What if there was a major Palestinian uprising and nobody came? In the seventy years since the founding of the state of Israel, it has been the standard operating procedure for any Israel-Palestinian clash to be met with swift condemnation (and sometimes outright conflict) by the Arab states, and a wave of international outrage against Israel, typically by the United Nations.
However, following last month's massive protest in Gaza against Israel's border fence, in which dozens of Palestinians were killed and thousands wounded, the loudest voices of condemnation seemed to come from American pundits and politicians eager to blame the violence on Donald Trump's decision to move the U.S. embassy from Tel Aviv to Jerusalem. The Arab League and UN? Not so much. Aside from the usual criticism of Israel's use of "excessive force," there were few complaints about Israel by the Arab countries, and certainly nothing to match the degree of America's UN ambassador Nikki Haley's defense of Israel and condemnation of Hamas.
Now, Americans can—and should—place Mr. Trump's Middle East policy, along with all of his other policies, under intense scrutiny. After all, he is a political and policy amateur, who oozes recklessness in his private and public lives. But the U.S. also has to ask itself: how did we get here? Not just with Donald Trump as president, but also with the world he bestrides so seemingly upside down. Pick any region of the world, and odds are it's wrestling with strange new challenges—from hydrogen bombs on the Korean Peninsula to the refugee crisis (and related populism) in Europe, to ISIS offensives in Afghanistan, and to Arab states sitting idly by while Jerusalem becomes permanently Jewish.
The world is, of course, a complicated place. And no single American president can get all the credit or blame for the inevitable ups and downs of world affairs. But there is just no denying that the foreign policy program of the prior Obama administration, despite its best of intentions, has played a crucial, and often decisive, role in today's global upheavals.
The question now is whether a maverick like Trump can effectively navigate this post-Obama world. Though a maverick mentality may be useful to confront the effects of Obama’s more glaring missteps, the challenge will be to ensure he does not contribute reckless missteps of his own. Additionally, can Trump eventually return a measure of pragmatic stability to America’s role in the world?
How Did We Get Here?
The Sunni Arabs turning a relatively blind eye to Palestinian deaths in Gaza and an American embassy in Jerusalem is a monumental change. Or, at least, it appears that way until we place it in the context of Obama’s foreign policy—whose goal was to reduce America’s footprint in the region; build up Shiite Iran as a regional power to counterbalance Sunni autocracies like Saudi Arabia and Egypt; and to rethink America’s knee-jerk support for Israel.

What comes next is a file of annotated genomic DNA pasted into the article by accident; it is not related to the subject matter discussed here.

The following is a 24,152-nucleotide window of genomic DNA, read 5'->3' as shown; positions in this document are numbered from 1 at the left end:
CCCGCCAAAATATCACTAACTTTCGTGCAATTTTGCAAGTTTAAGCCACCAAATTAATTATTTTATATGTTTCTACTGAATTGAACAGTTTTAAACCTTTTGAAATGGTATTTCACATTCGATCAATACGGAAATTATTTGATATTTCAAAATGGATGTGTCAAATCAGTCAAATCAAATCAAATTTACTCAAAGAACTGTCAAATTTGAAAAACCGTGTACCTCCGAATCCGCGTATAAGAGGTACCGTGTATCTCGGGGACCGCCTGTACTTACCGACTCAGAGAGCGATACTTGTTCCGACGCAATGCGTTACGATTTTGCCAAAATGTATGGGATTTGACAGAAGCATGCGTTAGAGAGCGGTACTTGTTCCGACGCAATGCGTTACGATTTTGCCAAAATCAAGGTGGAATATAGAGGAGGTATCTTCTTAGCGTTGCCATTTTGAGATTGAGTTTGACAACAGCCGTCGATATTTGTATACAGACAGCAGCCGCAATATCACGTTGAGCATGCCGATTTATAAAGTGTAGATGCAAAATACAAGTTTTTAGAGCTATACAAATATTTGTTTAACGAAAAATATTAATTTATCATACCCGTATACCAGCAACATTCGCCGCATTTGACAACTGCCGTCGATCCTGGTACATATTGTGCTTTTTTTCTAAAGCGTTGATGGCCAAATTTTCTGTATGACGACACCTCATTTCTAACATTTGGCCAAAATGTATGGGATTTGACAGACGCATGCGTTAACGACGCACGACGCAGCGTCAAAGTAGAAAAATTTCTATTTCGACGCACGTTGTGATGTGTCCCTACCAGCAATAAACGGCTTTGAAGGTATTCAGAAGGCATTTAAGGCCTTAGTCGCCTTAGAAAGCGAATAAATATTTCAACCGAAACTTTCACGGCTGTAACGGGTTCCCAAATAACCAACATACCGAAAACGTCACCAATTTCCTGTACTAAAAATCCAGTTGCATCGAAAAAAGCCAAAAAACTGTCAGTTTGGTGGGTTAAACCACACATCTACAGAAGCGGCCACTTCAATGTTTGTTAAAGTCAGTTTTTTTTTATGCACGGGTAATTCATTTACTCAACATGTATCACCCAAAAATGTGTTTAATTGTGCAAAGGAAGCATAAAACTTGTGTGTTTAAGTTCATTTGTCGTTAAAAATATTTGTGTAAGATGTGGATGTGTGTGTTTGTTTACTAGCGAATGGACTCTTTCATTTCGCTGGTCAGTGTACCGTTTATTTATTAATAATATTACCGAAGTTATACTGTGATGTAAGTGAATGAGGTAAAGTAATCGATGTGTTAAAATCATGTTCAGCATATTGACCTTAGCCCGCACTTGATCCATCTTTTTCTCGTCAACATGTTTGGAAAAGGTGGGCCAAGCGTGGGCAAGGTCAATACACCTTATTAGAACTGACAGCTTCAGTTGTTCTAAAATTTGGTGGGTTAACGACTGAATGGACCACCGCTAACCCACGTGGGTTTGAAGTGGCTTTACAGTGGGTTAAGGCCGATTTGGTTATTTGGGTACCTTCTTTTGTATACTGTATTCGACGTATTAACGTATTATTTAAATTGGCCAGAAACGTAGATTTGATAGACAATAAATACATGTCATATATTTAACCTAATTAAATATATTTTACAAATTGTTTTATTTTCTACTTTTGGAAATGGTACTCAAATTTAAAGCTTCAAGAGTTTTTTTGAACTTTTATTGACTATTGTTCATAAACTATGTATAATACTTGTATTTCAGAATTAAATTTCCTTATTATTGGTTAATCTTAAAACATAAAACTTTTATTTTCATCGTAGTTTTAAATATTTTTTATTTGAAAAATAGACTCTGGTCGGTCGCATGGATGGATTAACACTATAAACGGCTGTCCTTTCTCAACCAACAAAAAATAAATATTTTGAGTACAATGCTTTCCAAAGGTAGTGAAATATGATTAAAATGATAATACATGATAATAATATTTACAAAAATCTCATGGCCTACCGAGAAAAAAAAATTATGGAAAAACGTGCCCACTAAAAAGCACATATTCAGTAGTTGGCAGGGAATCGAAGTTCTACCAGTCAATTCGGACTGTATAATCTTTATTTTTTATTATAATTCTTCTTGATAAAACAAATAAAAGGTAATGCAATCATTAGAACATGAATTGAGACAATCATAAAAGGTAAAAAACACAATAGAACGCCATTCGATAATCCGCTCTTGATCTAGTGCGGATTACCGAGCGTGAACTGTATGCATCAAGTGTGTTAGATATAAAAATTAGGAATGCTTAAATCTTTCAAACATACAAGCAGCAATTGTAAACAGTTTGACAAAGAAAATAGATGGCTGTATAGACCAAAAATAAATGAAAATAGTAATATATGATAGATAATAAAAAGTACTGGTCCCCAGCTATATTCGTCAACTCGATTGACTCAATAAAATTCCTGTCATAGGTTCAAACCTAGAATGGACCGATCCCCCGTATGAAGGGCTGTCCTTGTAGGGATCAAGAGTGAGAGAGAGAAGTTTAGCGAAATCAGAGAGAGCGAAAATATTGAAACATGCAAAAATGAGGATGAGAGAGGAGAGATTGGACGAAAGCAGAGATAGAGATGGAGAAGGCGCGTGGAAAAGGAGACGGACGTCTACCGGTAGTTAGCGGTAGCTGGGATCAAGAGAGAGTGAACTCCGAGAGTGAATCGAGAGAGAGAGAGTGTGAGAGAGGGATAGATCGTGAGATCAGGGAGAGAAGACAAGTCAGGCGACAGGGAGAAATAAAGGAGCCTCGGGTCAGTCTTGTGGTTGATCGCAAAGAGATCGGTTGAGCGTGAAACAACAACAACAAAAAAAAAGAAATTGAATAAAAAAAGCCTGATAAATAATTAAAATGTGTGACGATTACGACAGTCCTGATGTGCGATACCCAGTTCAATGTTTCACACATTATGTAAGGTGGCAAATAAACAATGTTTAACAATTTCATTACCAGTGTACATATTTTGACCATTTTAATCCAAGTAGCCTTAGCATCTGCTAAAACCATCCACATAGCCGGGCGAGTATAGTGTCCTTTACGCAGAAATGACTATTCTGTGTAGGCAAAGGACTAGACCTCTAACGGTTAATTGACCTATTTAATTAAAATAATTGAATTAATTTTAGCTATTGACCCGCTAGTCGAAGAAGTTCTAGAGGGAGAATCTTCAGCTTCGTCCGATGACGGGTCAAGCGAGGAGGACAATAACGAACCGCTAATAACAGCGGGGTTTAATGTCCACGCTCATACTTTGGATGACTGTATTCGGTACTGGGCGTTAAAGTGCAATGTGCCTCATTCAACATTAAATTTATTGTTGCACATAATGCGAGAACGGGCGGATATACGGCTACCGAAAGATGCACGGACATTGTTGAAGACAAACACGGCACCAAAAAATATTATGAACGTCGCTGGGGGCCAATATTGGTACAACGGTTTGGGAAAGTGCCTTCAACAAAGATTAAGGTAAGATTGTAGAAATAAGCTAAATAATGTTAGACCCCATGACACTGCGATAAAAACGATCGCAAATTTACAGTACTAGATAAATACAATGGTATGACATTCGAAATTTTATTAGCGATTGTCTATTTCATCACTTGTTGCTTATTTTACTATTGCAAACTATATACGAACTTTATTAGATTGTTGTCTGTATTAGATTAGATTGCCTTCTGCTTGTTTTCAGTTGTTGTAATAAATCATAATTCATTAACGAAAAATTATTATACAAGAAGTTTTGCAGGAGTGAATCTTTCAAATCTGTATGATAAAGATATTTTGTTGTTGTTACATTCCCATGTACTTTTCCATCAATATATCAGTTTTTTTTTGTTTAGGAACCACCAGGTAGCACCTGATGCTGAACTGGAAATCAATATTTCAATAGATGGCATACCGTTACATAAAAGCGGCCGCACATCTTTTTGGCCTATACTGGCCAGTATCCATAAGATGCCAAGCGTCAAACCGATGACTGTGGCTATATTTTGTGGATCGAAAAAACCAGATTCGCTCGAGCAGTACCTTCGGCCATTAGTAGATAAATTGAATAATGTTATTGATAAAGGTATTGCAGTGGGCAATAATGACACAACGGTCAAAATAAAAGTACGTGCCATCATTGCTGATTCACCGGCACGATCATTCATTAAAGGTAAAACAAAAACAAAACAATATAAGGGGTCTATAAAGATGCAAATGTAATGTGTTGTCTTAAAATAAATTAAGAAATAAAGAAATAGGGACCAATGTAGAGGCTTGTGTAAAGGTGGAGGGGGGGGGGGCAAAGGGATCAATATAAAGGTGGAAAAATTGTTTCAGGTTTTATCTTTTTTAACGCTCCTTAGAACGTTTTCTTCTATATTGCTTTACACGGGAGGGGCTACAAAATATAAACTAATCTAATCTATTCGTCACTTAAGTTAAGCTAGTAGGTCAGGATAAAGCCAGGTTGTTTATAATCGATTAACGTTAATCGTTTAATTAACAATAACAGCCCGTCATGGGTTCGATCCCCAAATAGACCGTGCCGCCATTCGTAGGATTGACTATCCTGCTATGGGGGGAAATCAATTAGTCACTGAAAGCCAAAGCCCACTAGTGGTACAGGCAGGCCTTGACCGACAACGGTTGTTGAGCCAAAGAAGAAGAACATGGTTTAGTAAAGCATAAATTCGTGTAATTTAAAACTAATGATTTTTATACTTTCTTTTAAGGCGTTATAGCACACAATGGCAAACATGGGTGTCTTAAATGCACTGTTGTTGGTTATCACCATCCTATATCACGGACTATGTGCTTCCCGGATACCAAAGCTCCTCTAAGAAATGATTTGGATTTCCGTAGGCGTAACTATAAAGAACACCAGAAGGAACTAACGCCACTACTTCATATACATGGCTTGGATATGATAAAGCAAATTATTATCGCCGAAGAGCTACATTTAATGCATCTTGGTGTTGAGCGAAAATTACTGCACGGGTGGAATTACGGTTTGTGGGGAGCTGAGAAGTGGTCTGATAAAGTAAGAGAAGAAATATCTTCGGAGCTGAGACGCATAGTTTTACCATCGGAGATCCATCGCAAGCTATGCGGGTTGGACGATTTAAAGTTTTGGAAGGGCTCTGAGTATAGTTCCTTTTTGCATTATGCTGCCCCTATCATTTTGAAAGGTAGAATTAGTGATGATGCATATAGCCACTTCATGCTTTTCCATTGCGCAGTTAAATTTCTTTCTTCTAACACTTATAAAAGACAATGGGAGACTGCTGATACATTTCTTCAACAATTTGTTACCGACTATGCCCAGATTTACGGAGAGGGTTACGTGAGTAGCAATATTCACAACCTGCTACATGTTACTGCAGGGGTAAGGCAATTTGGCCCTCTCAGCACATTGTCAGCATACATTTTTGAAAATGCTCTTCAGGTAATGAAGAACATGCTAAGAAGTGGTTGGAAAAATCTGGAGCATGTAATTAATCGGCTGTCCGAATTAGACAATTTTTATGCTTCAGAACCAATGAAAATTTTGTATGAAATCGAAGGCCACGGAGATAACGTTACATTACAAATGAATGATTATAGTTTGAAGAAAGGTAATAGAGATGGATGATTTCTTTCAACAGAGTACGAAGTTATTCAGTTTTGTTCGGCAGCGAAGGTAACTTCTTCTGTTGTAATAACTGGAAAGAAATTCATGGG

These were certainly understandable shifts in policy—the Mideast has long been a millstone for American foreign policy, oil-filled quicksand where policy options typically range from bad to worse. But under Obama things quickly bottomed out. For instance, his hasty withdrawal of U.S. troops from Iraq in 2011 helped spark the rise of ISIS, and his decision to end support for Egypt's Hosni Mubarak and rally behind the Muslim Brotherhood ended with a humiliating military coup in 2013. Furthermore, Obama's failure to act in Syria invited massive Russian and Iranian influence in the Eastern Mediterranean and his nuclear deal with Iran sent Arab states scrambling to consider their own nuclear programs and rapprochement of sorts with Israel.
It's hard to imagine members of Obama's foreign policy team believing their Mideast strategy—a core part of what they liked to call Obama's "long game"—would end up emboldening Israel and leaving Palestinians virtually friendless in the region. But that is precisely what happened even before Trump formally announced his decision to move the U.S. embassy to Jerusalem in 2017. Already leading Arab governments were secretly conveying acceptance of Israel's claim to all of Jerusalem, and quietly urging Palestinians to accept Ramallah in the West Bank as their eventual capital instead of East Jerusalem—something once utterly unthinkable.
In fact, massive unintended consequences like this were often the rule rather than the exception of Obama's foreign policy. Take for example the 2011 Libya intervention. What began as a limited humanitarian mission authorized by the UN, ended with France and the United States assisting rebels locate the fleeing dictator Muammar Qaddafi, who was then brutally executed on the side of a road. For an administration that supposedly operated under the motto "no more Iraq's," the regime change operation in Libya was positively startling.
More impactful, though, were the Libyan intervention's effects on global peace and security. Chaotic post-Qaddafi Libya became a base for refugee migration to Europe in the mid-2010s, opening another host of problems. Moreover, the Libyan operation itself severely damaged vital norms of world affairs regarding humanitarian intervention and nuclear non-proliferation. Qaddafi's death, for example, led UN Security Council members Russia and China to declare they would block any future humanitarian missions that might become a "replay of the Libya scenario," thus perhaps permanently wounding the UN's so-called "Responsibility to Protect" doctrine.